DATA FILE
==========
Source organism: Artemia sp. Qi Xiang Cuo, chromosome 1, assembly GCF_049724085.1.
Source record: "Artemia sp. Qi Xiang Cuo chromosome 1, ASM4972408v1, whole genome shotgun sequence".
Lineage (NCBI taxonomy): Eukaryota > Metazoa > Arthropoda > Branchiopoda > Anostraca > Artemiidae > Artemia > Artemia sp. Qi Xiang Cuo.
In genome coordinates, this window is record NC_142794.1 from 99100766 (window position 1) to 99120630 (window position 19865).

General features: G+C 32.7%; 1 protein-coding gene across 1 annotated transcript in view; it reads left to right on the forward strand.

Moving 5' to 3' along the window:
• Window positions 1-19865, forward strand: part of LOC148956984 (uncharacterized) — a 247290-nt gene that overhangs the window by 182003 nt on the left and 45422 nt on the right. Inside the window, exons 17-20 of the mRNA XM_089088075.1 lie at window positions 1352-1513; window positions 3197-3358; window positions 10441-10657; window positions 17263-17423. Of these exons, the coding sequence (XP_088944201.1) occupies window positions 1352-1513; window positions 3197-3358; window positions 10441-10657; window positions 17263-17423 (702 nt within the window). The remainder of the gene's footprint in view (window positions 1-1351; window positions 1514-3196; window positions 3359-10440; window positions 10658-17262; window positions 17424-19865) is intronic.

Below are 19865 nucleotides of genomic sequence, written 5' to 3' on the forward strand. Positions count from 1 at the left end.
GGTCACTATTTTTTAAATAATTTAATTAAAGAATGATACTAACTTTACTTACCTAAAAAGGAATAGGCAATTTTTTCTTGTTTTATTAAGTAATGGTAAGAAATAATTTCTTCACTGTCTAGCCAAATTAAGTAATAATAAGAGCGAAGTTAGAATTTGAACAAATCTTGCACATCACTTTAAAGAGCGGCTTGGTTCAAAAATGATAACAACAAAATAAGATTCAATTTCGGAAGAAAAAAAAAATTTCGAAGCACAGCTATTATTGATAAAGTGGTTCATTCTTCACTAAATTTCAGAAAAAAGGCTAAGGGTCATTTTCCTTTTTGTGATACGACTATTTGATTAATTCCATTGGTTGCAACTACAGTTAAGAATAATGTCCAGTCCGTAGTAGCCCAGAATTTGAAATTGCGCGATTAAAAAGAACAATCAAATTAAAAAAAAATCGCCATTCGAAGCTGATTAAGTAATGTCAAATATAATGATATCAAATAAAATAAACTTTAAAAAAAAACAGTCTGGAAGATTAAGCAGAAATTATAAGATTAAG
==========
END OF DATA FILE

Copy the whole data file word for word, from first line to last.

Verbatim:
Source organism: Artemia sp. Qi Xiang Cuo, chromosome 1, assembly GCF_049724085.1.
Source record: "Artemia sp. Qi Xiang Cuo chromosome 1, ASM4972408v1, whole genome shotgun sequence".
Lineage (NCBI taxonomy): Eukaryota > Metazoa > Arthropoda > Branchiopoda > Anostraca > Artemiidae > Artemia > Artemia sp. Qi Xiang Cuo.
In genome coordinates, this window is record NC_142794.1 from 99100766 (window position 1) to 99120630 (window position 19865).

General features: G+C 32.7%; 1 protein-coding gene across 1 annotated transcript in view; it reads left to right on the forward strand.

Moving 5' to 3' along the window:
• Window positions 1-19865, forward strand: part of LOC148956984 (uncharacterized) — a 247290-nt gene that overhangs the window by 182003 nt on the left and 45422 nt on the right. Inside the window, exons 17-20 of the mRNA XM_089088075.1 lie at window positions 1352-1513; window positions 3197-3358; window positions 10441-10657; window positions 17263-17423. Of these exons, the coding sequence (XP_088944201.1) occupies window positions 1352-1513; window positions 3197-3358; window positions 10441-10657; window positions 17263-17423 (702 nt within the window). The remainder of the gene's footprint in view (window positions 1-1351; window positions 1514-3196; window positions 3359-10440; window positions 10658-17262; window positions 17424-19865) is intronic.

Below are 19865 nucleotides of genomic sequence, written 5' to 3' on the forward strand. Positions count from 1 at the left end.
GGTCACTATTTTTTAAATAATTTAATTAAAGAATGATACTAACTTTACTTACCTAAAAAGGAATAGGCAATTTTTTCTTGTTTTATTAAGTAATGGTAAGAAATAATTTCTTCACTGTCTAGCCAAATTAAGTAATAATAAGAGCGAAGTTAGAATTTGAACAAATCTTGCACATCACTTTAAAGAGCGGCTTGGTTCAAAAATGATAACAACAAAATAAGATTCAATTTCGGAAGAAAAAAAAAATTTCGAAGCACAGCTATTATTGATAAAGTGGTTCATTCTTCACTAAATTTCAGAAAAAAGGCTAAGGGTCATTTTCCTTTTTGTGATACGACTATTTGATTAATTCCATTGGTTGCAACTACAGTTAAGAATAATGTCCAGTCCGTAGTAGCCCAGAATTTGAAATTGCGCGATTAAAAAGAACAATCAAATTAAAAAAAAATCGCCATTCGAAGCTGATTAAGTAATGTCAAATATAATGATATCAAATAAAATAAACTTTAAAAAAAAACAGTCTGGAAGATTAAGCAGAAATTATAAGATTAAG